Elmer D. Merrill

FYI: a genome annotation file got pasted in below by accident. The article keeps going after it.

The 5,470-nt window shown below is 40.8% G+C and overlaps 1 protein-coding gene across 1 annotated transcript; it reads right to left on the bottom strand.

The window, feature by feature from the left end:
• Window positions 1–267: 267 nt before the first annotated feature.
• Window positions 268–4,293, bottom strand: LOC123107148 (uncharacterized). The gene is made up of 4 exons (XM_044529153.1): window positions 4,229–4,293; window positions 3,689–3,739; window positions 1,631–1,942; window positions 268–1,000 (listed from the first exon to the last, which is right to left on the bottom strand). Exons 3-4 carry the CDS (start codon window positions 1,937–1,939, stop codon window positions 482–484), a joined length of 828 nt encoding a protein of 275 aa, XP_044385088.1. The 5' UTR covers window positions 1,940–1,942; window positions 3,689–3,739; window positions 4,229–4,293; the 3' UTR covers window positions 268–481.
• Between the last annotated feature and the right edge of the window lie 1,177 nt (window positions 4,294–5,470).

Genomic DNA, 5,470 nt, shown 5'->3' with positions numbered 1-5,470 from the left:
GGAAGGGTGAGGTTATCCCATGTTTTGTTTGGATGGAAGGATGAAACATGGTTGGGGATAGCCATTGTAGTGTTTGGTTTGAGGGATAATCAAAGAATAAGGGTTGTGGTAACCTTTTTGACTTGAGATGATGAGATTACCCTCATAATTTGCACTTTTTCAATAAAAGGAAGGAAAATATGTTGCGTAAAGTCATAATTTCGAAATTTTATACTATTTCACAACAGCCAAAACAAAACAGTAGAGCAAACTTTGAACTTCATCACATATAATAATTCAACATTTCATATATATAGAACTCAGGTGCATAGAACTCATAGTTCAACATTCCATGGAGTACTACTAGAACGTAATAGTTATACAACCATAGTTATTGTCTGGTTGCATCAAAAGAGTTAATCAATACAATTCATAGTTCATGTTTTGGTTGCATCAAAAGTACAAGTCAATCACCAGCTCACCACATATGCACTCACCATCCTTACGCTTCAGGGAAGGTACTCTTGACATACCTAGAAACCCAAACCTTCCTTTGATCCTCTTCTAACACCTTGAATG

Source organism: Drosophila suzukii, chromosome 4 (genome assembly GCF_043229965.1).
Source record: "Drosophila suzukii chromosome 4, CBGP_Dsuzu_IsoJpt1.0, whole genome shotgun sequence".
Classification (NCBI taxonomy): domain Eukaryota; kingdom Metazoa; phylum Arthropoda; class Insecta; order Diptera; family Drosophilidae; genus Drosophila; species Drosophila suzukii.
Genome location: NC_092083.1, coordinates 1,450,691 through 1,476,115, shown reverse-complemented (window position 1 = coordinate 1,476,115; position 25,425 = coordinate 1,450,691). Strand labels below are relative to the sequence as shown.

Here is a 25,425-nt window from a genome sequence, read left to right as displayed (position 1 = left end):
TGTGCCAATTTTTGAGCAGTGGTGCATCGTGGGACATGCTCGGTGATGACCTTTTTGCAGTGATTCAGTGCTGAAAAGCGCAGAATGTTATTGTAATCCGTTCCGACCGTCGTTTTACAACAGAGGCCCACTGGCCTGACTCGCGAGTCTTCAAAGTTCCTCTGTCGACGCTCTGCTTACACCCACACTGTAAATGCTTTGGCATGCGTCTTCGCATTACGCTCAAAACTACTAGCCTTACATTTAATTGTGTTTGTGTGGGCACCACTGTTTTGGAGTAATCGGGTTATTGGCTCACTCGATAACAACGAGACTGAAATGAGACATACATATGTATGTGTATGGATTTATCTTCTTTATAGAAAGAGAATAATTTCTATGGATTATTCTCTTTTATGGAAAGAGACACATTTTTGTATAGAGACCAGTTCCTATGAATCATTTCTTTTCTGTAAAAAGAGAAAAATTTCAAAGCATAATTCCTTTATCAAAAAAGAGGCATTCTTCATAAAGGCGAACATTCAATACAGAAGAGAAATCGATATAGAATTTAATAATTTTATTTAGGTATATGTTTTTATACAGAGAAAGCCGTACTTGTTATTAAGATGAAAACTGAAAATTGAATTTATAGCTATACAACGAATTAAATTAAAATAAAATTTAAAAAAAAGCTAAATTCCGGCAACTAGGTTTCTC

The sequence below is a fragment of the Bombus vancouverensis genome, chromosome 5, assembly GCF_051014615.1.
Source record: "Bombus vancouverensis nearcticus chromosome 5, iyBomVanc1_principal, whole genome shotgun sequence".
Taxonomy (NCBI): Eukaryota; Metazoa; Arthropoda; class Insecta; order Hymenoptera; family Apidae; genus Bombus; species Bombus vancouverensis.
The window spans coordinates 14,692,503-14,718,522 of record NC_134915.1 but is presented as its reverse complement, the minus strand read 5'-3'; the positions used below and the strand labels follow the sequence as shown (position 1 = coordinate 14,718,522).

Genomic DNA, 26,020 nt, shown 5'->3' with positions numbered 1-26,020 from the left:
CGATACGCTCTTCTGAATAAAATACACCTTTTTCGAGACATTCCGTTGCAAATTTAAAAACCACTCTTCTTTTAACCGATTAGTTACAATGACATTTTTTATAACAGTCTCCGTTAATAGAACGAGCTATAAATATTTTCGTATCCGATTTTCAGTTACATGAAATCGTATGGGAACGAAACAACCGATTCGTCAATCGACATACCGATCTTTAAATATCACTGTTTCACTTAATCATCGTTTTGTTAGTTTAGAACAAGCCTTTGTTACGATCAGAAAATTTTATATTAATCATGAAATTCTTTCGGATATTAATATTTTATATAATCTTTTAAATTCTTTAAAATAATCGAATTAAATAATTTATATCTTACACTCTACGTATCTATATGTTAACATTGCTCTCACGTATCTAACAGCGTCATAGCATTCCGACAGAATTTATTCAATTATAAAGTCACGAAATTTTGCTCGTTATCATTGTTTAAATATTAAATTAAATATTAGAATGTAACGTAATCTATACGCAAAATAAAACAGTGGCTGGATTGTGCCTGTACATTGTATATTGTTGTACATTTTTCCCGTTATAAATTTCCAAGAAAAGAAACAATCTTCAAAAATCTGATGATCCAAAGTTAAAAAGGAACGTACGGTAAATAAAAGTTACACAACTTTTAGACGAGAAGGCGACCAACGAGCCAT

Elmer Drew Merrill (October 15, 1876 - February 25, 1956) was an American botanist and taxonomist. He spent more than twenty years in the Philippines where he became a recognized authority on the flora of the Asia-Pacific region. Through the course of his career he authored nearly 500 publications, described approximately 3,000 new plant species, and amassed over one million herbarium specimens. In addition to his scientific work he was an accomplished administrator, college dean, university professor and editor of scientific journals. Merrill and his twin brother, Dana T. Merrill, were born and raised in the small village of East Auburn, Maine. They were the youngest of six children by Daniel C. Merrill and Mary (Noyes) Merrill. Merrill showed an early interest in natural history, collecting and identifying plants, birds' eggs, rocks, and minerals. In 1894 he entered the University of Maine with the intention of studying engineering but soon switched to a general science curriculum where he focused on the biology and classification of flowering plants. He was the valedictorian of his graduation class in 1898 and then stayed on for an additional year working as an assistant in the Department of Natural Science. During his time in college Merrill built a sizable herbarium of almost 2,000 specimens which he eventually donated to the New England Botanical Club. In 1899 Merrill accepted a position with the United States Department of Agriculture in Washington D.C. as an assistant to Frank Lamson-Scribner, an authority on the classification of grasses and a pioneer plant pathologist. At the USDA he learned the principles of plant taxonomy and became proficient in the development and management of a herbarium. His training was supplemented by fieldwork in Idaho, Montana, and Wyoming.